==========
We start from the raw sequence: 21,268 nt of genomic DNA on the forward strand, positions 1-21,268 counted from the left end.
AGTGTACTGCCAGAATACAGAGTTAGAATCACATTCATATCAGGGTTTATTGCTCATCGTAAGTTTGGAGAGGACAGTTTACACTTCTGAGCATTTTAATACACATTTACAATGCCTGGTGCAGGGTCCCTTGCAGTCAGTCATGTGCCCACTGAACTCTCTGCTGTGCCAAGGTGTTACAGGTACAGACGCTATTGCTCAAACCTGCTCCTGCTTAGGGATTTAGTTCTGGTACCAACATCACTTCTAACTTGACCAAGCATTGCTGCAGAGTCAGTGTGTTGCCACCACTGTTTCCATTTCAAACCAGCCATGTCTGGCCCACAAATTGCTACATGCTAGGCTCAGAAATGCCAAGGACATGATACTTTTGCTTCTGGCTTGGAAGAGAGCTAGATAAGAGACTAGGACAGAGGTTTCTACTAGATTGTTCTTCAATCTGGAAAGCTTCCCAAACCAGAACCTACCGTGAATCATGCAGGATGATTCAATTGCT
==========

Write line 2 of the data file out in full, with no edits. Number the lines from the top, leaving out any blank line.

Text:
AGTGTACTGCCAGAATACAGAGTTAGAATCACATTCATATCAGGGTTTATTGCTCATCGTAAGTTTGGAGAGGACAGTTTACACTTCTGAGCATTTTAATACACATTTACAATGCCTGGTGCAGGGTCCCTTGCAGTCAGTCATGTGCCCACTGAACTCTCTGCTGTGCCAAGGTGTTACAGGTACAGACGCTATTGCTCAAACCTGCTCCTGCTTAGGGATTTAGTTCTGGTACCAACATCACTTCTAACTTGACCAAGCATTGCTGCAGAGTCAGTGTGTTGCCACCACTGTTTCCATTTCAAACCAGCCATGTCTGGCCCACAAATTGCTACATGCTAGGCTCAGAAATGCCAAGGACATGATACTTTTGCTTCTGGCTTGGAAGAGAGCTAGATAAGAGACTAGGACAGAGGTTTCTACTAGATTGTTCTTCAATCTGGAAAGCTTCCCAAACCAGAACCTACCGTGAATCATGCAGGATGATTCAATTGCT